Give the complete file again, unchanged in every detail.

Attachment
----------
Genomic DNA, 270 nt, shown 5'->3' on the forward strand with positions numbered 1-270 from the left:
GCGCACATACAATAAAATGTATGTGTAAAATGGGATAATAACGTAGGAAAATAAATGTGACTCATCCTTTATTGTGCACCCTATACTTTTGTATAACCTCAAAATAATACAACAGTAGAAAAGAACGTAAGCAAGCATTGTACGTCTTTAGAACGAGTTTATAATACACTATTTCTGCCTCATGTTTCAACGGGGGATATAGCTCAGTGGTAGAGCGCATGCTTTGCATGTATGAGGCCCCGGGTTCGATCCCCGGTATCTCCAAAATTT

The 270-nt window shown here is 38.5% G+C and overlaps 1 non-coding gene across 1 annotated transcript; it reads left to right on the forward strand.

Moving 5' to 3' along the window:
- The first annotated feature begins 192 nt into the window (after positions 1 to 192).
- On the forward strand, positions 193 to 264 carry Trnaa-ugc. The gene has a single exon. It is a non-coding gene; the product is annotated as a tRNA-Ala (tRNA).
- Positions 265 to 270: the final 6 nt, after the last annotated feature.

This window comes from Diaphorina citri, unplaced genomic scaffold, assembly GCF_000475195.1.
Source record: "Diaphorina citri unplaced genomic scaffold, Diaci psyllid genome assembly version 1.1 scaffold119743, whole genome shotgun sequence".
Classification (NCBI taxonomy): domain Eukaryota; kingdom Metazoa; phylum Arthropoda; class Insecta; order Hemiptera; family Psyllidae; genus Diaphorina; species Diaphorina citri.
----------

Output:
Genomic DNA, 270 nt, shown 5'->3' on the forward strand with positions numbered 1-270 from the left:
GCGCACATACAATAAAATGTATGTGTAAAATGGGATAATAACGTAGGAAAATAAATGTGACTCATCCTTTATTGTGCACCCTATACTTTTGTATAACCTCAAAATAATACAACAGTAGAAAAGAACGTAAGCAAGCATTGTACGTCTTTAGAACGAGTTTATAATACACTATTTCTGCCTCATGTTTCAACGGGGGATATAGCTCAGTGGTAGAGCGCATGCTTTGCATGTATGAGGCCCCGGGTTCGATCCCCGGTATCTCCAAAATTT

The 270-nt window shown here is 38.5% G+C and overlaps 1 non-coding gene across 1 annotated transcript; it reads left to right on the forward strand.

Moving 5' to 3' along the window:
- The first annotated feature begins 192 nt into the window (after positions 1 to 192).
- On the forward strand, positions 193 to 264 carry Trnaa-ugc. The gene has a single exon. It is a non-coding gene; the product is annotated as a tRNA-Ala (tRNA).
- Positions 265 to 270: the final 6 nt, after the last annotated feature.

This window comes from Diaphorina citri, unplaced genomic scaffold, assembly GCF_000475195.1.
Source record: "Diaphorina citri unplaced genomic scaffold, Diaci psyllid genome assembly version 1.1 scaffold119743, whole genome shotgun sequence".
Classification (NCBI taxonomy): domain Eukaryota; kingdom Metazoa; phylum Arthropoda; class Insecta; order Hemiptera; family Psyllidae; genus Diaphorina; species Diaphorina citri.